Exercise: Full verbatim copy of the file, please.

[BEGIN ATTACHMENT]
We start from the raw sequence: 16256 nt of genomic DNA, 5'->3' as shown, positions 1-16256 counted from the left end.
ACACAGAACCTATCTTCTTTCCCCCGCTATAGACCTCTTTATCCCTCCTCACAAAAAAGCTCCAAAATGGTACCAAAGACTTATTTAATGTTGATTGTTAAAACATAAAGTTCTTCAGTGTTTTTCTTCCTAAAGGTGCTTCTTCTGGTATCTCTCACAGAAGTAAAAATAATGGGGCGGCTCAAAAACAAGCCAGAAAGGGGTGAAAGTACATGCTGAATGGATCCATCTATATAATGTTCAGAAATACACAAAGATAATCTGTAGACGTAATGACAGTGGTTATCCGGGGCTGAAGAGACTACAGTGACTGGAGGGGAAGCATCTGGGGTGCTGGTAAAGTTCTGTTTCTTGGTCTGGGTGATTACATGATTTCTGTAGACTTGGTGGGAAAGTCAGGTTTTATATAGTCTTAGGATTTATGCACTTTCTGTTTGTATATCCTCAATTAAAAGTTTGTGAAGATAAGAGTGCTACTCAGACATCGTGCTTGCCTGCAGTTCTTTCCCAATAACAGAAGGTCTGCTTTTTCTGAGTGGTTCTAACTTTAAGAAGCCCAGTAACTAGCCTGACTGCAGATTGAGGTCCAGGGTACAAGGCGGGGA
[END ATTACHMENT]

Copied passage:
We start from the raw sequence: 16256 nt of genomic DNA, 5'->3' as shown, positions 1-16256 counted from the left end.
ACACAGAACCTATCTTCTTTCCCCCGCTATAGACCTCTTTATCCCTCCTCACAAAAAAGCTCCAAAATGGTACCAAAGACTTATTTAATGTTGATTGTTAAAACATAAAGTTCTTCAGTGTTTTTCTTCCTAAAGGTGCTTCTTCTGGTATCTCTCACAGAAGTAAAAATAATGGGGCGGCTCAAAAACAAGCCAGAAAGGGGTGAAAGTACATGCTGAATGGATCCATCTATATAATGTTCAGAAATACACAAAGATAATCTGTAGACGTAATGACAGTGGTTATCCGGGGCTGAAGAGACTACAGTGACTGGAGGGGAAGCATCTGGGGTGCTGGTAAAGTTCTGTTTCTTGGTCTGGGTGATTACATGATTTCTGTAGACTTGGTGGGAAAGTCAGGTTTTATATAGTCTTAGGATTTATGCACTTTCTGTTTGTATATCCTCAATTAAAAGTTTGTGAAGATAAGAGTGCTACTCAGACATCGTGCTTGCCTGCAGTTCTTTCCCAATAACAGAAGGTCTGCTTTTTCTGAGTGGTTCTAACTTTAAGAAGCCCAGTAACTAGCCTGACTGCAGATTGAGGTCCAGGGTACAAGGCGGGGA